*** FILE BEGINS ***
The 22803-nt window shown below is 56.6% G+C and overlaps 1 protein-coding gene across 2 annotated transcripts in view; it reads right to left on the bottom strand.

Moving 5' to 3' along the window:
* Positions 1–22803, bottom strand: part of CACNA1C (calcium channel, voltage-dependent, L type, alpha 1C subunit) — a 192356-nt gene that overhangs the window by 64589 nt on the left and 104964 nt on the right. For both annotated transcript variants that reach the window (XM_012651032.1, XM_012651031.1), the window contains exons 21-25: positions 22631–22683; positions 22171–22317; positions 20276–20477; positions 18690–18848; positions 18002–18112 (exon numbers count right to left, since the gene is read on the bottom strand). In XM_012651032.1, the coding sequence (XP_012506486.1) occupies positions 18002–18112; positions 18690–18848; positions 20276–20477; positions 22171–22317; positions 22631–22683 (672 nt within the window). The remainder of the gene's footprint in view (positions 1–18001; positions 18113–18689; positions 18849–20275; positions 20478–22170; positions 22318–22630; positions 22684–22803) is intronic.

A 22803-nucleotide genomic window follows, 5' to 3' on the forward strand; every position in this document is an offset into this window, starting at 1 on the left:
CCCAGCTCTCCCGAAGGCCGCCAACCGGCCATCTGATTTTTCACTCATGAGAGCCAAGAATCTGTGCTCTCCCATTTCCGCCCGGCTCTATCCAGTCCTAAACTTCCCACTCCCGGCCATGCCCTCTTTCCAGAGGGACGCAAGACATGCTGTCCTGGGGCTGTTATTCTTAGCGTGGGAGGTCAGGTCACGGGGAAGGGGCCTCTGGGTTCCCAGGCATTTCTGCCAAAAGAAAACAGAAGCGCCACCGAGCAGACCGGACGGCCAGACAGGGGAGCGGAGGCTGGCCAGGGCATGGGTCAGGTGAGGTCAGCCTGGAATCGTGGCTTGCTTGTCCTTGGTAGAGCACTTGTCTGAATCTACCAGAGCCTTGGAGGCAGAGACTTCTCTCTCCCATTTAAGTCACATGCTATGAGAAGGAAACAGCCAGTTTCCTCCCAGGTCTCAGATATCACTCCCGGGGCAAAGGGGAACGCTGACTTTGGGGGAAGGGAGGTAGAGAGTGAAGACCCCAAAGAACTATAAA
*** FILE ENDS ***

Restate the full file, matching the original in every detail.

The 22803-nt window shown below is 56.6% G+C and overlaps 1 protein-coding gene across 2 annotated transcripts in view; it reads right to left on the bottom strand.

Moving 5' to 3' along the window:
* Positions 1–22803, bottom strand: part of CACNA1C (calcium channel, voltage-dependent, L type, alpha 1C subunit) — a 192356-nt gene that overhangs the window by 64589 nt on the left and 104964 nt on the right. For both annotated transcript variants that reach the window (XM_012651032.1, XM_012651031.1), the window contains exons 21-25: positions 22631–22683; positions 22171–22317; positions 20276–20477; positions 18690–18848; positions 18002–18112 (exon numbers count right to left, since the gene is read on the bottom strand). In XM_012651032.1, the coding sequence (XP_012506486.1) occupies positions 18002–18112; positions 18690–18848; positions 20276–20477; positions 22171–22317; positions 22631–22683 (672 nt within the window). The remainder of the gene's footprint in view (positions 1–18001; positions 18113–18689; positions 18849–20275; positions 20478–22170; positions 22318–22630; positions 22684–22803) is intronic.

A 22803-nucleotide genomic window follows, 5' to 3' on the forward strand; every position in this document is an offset into this window, starting at 1 on the left:
CCCAGCTCTCCCGAAGGCCGCCAACCGGCCATCTGATTTTTCACTCATGAGAGCCAAGAATCTGTGCTCTCCCATTTCCGCCCGGCTCTATCCAGTCCTAAACTTCCCACTCCCGGCCATGCCCTCTTTCCAGAGGGACGCAAGACATGCTGTCCTGGGGCTGTTATTCTTAGCGTGGGAGGTCAGGTCACGGGGAAGGGGCCTCTGGGTTCCCAGGCATTTCTGCCAAAAGAAAACAGAAGCGCCACCGAGCAGACCGGACGGCCAGACAGGGGAGCGGAGGCTGGCCAGGGCATGGGTCAGGTGAGGTCAGCCTGGAATCGTGGCTTGCTTGTCCTTGGTAGAGCACTTGTCTGAATCTACCAGAGCCTTGGAGGCAGAGACTTCTCTCTCCCATTTAAGTCACATGCTATGAGAAGGAAACAGCCAGTTTCCTCCCAGGTCTCAGATATCACTCCCGGGGCAAAGGGGAACGCTGACTTTGGGGGAAGGGAGGTAGAGAGTGAAGACCCCAAAGAACTATAAA